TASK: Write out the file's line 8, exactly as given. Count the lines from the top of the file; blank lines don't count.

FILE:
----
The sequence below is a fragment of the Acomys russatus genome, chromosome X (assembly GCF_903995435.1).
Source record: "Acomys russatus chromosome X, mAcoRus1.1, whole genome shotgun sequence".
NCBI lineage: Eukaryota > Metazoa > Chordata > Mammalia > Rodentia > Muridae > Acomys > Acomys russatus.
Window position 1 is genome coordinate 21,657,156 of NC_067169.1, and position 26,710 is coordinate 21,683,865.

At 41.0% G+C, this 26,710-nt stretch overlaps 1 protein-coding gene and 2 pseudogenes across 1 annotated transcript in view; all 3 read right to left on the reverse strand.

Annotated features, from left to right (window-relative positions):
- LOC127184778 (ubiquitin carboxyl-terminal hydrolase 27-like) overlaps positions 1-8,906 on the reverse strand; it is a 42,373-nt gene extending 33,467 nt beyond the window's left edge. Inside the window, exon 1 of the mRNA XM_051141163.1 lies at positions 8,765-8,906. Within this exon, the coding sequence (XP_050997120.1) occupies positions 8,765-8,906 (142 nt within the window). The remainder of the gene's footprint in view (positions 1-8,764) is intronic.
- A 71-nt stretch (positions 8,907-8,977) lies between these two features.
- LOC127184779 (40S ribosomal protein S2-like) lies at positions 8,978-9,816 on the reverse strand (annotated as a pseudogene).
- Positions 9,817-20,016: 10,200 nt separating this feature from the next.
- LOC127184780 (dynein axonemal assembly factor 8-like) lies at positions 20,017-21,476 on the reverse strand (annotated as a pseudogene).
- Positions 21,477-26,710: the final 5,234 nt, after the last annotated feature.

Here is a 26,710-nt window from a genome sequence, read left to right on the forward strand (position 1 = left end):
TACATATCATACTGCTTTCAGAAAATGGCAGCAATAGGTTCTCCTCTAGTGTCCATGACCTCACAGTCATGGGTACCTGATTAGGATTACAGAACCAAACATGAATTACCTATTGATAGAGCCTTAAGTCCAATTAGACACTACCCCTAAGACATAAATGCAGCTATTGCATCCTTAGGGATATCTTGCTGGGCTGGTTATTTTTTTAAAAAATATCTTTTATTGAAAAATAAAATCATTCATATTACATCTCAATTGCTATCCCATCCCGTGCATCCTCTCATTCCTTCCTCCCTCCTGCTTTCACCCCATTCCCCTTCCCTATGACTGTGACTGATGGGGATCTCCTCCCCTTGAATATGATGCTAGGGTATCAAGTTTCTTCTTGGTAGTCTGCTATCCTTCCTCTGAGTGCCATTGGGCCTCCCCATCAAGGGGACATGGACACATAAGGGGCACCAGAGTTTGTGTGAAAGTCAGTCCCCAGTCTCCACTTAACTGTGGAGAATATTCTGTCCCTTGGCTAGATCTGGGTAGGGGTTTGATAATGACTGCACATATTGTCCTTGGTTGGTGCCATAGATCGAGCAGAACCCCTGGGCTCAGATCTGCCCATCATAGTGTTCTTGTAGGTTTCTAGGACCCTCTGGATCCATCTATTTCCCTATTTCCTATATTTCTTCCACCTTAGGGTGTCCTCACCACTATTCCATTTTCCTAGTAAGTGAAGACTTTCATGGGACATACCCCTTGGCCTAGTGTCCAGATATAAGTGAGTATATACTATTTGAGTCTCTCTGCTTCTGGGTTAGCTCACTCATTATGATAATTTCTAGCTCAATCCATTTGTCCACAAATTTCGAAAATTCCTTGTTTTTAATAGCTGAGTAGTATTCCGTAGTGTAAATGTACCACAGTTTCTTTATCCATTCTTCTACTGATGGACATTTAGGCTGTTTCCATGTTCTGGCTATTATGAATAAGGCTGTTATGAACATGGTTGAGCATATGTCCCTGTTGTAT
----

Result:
- A 71-nt stretch (positions 8,907-8,977) lies between these two features.